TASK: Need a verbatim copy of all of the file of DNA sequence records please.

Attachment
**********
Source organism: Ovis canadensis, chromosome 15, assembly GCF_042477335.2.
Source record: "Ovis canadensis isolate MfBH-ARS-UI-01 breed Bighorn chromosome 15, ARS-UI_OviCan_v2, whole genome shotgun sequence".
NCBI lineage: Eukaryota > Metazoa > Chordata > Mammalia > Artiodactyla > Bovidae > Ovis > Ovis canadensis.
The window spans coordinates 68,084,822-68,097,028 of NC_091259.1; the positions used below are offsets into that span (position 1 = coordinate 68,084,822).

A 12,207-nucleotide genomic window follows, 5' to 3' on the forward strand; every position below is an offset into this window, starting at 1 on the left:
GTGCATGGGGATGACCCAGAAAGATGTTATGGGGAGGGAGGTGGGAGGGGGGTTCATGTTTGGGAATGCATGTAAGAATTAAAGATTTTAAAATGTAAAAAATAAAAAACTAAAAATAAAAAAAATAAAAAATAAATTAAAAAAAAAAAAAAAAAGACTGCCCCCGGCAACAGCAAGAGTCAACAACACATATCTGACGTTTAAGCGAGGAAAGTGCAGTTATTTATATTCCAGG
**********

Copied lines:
Source organism: Ovis canadensis, chromosome 15, assembly GCF_042477335.2.
Source record: "Ovis canadensis isolate MfBH-ARS-UI-01 breed Bighorn chromosome 15, ARS-UI_OviCan_v2, whole genome shotgun sequence".
NCBI lineage: Eukaryota > Metazoa > Chordata > Mammalia > Artiodactyla > Bovidae > Ovis > Ovis canadensis.
The window spans coordinates 68,084,822-68,097,028 of NC_091259.1; the positions used below are offsets into that span (position 1 = coordinate 68,084,822).

A 12,207-nucleotide genomic window follows, 5' to 3' on the forward strand; every position below is an offset into this window, starting at 1 on the left:
GTGCATGGGGATGACCCAGAAAGATGTTATGGGGAGGGAGGTGGGAGGGGGGTTCATGTTTGGGAATGCATGTAAGAATTAAAGATTTTAAAATGTAAAAAATAAAAAACTAAAAATAAAAAAAATAAAAAATAAATTAAAAAAAAAAAAAAAAAGACTGCCCCCGGCAACAGCAAGAGTCAACAACACATATCTGACGTTTAAGCGAGGAAAGTGCAGTTATTTATATTCCAGG